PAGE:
Are sugar addictions real? Can we ever really recover? In a previous article I talked about how the body seems to crave sugars and carbs…and what to do about it. Today we finish the conversation by talking how the brain keeps our connection (and cravings) for sugar and carbs so strong – and how to break that bond.
Have you ever headed home from work in your car, pulled into the driveway, and realized that you don’t remember any of the trip? It’s like you drove on auto-pilot (even though your car isn’t one of those self-driving cars)?
That’s not the only thing you do on auto-pilot. As I was typing this article, I tried to recall where certain letters on the keyboard are located (without looking)…and other than QWERTY, I had no idea. Chances are, you type on auto-pilot, too. And get ready in the morning and prepare breakfast in the same way.
Doing things on auto-pilot is what happens to many of us over time – in many areas of our lives. And, thank goodness. Can you imagine what it would be like to have to think about every single little motion or thought?
We create habits (both healthy and not-so-healthy) habits in the same way…by doing the same things over and over again until they become second nature. And, that’s why it’s so hard to break them.
A Spider Web of Connections
Our habits (or “addictions” if that’s what you chose to call them) around sugar, are especially hard because they’re not created just from a series of events…they are often hard-wired to many different things. While many people visualize habits as a chain link…to me, it’s more like an intricate spider web in which habits are connected from a lot of different directions.
Think back to your childhood. Can you recall any events in which sugar, sweets, baked goods, and carbs were central to the event? Perhaps you’re thinking birthdays, Christmas, Hanukkah, Easter, Passover, Halloween.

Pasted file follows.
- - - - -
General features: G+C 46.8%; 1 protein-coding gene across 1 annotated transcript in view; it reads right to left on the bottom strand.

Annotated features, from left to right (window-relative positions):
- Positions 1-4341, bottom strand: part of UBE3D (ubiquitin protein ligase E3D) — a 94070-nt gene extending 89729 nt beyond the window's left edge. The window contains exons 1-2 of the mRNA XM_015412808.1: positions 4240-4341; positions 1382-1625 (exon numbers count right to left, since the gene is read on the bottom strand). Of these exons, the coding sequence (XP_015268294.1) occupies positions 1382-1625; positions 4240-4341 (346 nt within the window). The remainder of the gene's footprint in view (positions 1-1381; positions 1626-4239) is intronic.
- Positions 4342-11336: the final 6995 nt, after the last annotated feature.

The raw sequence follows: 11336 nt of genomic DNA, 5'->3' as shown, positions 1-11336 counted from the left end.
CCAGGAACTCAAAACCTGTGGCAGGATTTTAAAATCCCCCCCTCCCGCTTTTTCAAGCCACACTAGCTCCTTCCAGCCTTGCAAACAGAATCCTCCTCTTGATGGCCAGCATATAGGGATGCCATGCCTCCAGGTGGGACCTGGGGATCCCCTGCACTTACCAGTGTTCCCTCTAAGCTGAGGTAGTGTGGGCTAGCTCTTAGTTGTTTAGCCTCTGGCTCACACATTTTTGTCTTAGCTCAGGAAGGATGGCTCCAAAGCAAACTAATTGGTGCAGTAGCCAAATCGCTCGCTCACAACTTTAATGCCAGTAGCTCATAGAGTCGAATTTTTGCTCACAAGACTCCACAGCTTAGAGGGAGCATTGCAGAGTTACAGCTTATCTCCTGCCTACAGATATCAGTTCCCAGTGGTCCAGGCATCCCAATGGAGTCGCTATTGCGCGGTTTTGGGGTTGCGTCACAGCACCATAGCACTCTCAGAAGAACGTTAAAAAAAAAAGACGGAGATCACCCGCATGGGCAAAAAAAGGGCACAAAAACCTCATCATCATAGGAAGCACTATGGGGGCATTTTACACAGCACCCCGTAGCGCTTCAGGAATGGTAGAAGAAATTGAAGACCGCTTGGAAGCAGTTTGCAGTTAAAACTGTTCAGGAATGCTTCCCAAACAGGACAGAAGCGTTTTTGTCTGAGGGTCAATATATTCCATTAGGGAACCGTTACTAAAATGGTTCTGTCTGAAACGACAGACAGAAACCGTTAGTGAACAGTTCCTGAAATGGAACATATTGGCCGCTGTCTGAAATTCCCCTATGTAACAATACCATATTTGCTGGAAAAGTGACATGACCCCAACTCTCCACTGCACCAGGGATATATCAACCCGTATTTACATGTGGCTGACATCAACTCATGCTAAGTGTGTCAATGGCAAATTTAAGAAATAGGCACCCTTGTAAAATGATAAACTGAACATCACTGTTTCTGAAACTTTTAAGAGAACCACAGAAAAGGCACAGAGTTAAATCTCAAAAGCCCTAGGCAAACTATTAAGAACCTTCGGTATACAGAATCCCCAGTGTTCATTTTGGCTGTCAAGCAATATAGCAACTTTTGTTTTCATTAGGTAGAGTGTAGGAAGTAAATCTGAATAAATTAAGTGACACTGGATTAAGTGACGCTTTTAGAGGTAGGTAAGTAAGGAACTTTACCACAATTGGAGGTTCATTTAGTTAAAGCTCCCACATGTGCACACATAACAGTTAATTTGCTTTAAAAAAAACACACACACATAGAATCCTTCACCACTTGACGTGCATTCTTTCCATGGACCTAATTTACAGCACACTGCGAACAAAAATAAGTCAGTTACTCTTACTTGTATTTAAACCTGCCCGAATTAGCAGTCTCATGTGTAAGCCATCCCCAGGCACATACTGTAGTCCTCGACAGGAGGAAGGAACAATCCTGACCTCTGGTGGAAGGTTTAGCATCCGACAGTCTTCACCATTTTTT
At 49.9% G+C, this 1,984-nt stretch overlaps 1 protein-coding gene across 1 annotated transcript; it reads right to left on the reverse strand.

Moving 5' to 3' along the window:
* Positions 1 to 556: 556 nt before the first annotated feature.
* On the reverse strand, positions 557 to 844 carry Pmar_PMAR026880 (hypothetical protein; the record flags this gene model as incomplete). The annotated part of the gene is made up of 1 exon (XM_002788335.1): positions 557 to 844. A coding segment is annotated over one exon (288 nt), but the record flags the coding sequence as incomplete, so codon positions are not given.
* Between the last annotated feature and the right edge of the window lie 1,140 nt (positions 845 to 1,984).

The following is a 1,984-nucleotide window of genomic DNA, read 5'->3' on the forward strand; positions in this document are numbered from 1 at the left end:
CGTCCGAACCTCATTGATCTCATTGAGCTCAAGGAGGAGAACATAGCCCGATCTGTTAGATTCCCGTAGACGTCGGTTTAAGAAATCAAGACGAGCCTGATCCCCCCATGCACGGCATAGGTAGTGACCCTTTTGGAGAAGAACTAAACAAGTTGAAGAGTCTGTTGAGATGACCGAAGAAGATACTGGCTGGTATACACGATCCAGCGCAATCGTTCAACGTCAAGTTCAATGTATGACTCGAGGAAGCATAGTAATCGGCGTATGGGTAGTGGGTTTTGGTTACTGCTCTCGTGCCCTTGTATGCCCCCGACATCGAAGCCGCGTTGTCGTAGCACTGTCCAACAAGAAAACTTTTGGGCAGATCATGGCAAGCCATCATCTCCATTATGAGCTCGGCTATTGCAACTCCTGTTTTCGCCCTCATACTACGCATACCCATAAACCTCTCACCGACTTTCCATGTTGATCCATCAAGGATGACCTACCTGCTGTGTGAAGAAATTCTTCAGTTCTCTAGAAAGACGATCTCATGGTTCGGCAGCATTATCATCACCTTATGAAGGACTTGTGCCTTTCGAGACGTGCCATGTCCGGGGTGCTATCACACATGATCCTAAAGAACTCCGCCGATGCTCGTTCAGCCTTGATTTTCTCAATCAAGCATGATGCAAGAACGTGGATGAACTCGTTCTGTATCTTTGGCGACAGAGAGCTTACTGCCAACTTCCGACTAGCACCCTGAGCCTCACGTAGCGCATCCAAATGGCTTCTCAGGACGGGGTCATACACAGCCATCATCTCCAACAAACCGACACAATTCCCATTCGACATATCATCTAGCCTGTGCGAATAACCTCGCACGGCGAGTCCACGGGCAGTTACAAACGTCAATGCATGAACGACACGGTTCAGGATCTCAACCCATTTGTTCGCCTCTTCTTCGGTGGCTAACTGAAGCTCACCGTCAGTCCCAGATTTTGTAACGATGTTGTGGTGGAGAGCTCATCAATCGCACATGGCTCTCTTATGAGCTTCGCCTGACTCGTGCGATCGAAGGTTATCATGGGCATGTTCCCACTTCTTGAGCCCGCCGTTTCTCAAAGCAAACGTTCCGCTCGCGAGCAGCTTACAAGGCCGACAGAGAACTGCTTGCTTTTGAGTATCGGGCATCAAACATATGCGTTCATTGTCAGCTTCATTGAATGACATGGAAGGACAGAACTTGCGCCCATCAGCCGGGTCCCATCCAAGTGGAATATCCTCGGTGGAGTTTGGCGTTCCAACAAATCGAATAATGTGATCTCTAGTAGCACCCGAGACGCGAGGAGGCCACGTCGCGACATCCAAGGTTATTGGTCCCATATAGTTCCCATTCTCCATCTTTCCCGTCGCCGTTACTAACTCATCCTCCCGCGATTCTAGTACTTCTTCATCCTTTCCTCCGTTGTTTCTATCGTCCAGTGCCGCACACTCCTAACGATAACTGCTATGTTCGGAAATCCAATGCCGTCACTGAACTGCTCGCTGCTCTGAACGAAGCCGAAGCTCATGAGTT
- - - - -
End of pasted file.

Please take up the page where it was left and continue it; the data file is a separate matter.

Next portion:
But, those carbs are not just connect through the holiday itself. Our desire is also connected through specific people, places, time of year, smells, sounds, memories, and emotions.
Sugar on a Pedestal
What makes our attraction to sugars and carbs even more difficult is that as kids many of us were rewarded with them. And, who doesn’t like a prize? Were you ever told (and told others):
“If you eat all your veggies (or dinner or whatever), you can have dessert”
“You did great! Let’s celebrate with ice cream.”
“Oh, poor baby, did you hurt yourself? Have a cookie.
At first glance comments like these sound innocuous. But, what they end up doing is putting desserts and sweets on a pedestal as being better than other kinds of foods. They are often used to soothe our pain. Alcohol addictions can start the same way.
What to Do: Breaking the Sugar Connection
Next time you have a craving for sugar, sweets, and carbs, consider these:
1.Be mindful of what’s going on
When the cravings come, ask yourself what’s attracting you to the sugar or carbs? Is it because of a physiological aspect (as we discussed in the previous article) like not eating enough during the day? Is it a habit that goes back to childhood? Does your dinner feel incomplete without dessert? Are you trying to meet an emotional need (for example, are you bored, mad, or sad)?
2. Give yourself permission
There’s nothing wrong with enjoying sweets and carbs…in moderation, of course. Part of the pull of sugar comes from making it “forbidden” or labeling these foods as “bad” or even “junk food.” Sure, sugar is not as healthy as having a fresh vegetable salad, but a small amount every so often isn’t going to kill you – and it might even make life a bit more fun.
3. Eat your “pleasers”, skip your “teasers”
While you may claim to love all foods…or that you’re addicted to anything that’s made with sugar, I want you to narrow down those foods into “pleasers” (the ones you would select first, if they were all on the menu) and the “teasers” (those foods you eat just because they’re around). Dark chocolate is my pleaser. And, I give myself permission to eat a small amount every day. It keeps me from indulging in the “death by chocolate” 1000 calorie dessert…and then feeling sick afterwards.
4. Break and replace
Our sugar-eating habits are interconnected with so many other variables, like a chain link or a spider’s web. Instead of simply trying NOT to eat sugar or sweets when you have the craving (that’s difficult), brainstorm about how to replace the sugar with something that will help with its original goal. For example, if dessert marks the end of a meal, could you replace it with a smaller serving of your favorite? Or could you use a cup of hot tea or a mint as your signal to close your meal? Or brush your teeth? If your sugar craving is coming from an unfulfilled emotional need, could you replace it with a walk outside? Or punch your pillow? Or take a bubble bath or read a good book?
I’d love to hear about your sugar or carb craving. Send an email to [email protected].